These are not Golomb rulers, but *difference bases*. The contrast is that Golomb rulers are a *packing problem* (differences must be *distinct*, but can be as sparse as you like), and difference bases are a *covering problem* (differences must *cover* an interval, but can overlap as much as you like).

Difference bases have been studied at least from 1948, and it seems most of the research is in asymptotic bounds. In fact the list of known concrete values is conspicuously short: OEIS A239308 lists values up to $a(37)=10$, indicating a basis of $10$ elements whose differences cover $[1,37]$. For $N=9$ one can take $A=\{0, 1, 4, 7, 9\}$, achieving $|A|=5$.

The current question asks about lower bounds on $|A|$ with respect to $\sqrt{N}$.

**Answer:** The proposed bound $\sqrt{2N}$ is not tight. I think the first nontrivial lower bound was $(1.5570\ldots)\sqrt{N}$ by Rédei and Rényi in 1948 (cited by Erdős and Gál; I haven't seen the original). Leech (1956) improved it to $(1.5602\ldots)\sqrt{N}$. Recently Bernshteyn and Tait (2019) showed that Leech's bound could be improved further (at least "by $\epsilon$") but they did not explicitly show how much.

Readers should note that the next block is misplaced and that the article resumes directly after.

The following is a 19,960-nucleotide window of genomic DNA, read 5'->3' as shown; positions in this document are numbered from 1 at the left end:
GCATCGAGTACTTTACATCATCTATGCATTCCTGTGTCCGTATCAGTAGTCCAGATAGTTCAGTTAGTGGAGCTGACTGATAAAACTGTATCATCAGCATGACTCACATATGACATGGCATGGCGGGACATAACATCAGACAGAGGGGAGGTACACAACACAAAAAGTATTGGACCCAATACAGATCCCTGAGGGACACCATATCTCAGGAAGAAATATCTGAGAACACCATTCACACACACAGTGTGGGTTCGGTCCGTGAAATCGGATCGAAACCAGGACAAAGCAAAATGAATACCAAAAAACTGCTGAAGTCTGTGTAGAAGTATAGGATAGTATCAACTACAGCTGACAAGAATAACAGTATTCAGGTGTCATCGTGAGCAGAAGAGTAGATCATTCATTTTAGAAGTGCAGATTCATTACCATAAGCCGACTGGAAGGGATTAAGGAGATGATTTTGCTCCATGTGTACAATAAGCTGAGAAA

Further note: A similar MO question is here. In that question, it is required that the differences cover $N$ *consecutive integers* (not necessarily $[1,N]$). But note that if $[1,N]$ is covered by $A-A$, then in fact $2N+1$ consecutive integers $[-N,N]$ are covered, so the problems are very closely linked. (See also Fedor Petrov's comment there.)

## Bibliography

*Erdős, Pál; Gál, S. A.*, On the representation of $1,2,\ldots,N$ by differences, Proc. Akad. Wet. Amsterdam 51, 1155-1158 (1948). ZBL0032.01302.

*Leech, John*, **On the representation of $1, 2,\ldots, n$ by differences**, J. Lond. Math. Soc. 31, 160-169 (1956). ZBL0072.03401.

*Bernshteyn, Anton; Tait, Michael*, **Improved lower bound for difference bases**, J. Number Theory 205, 50-58 (2019). ZBL07101901.

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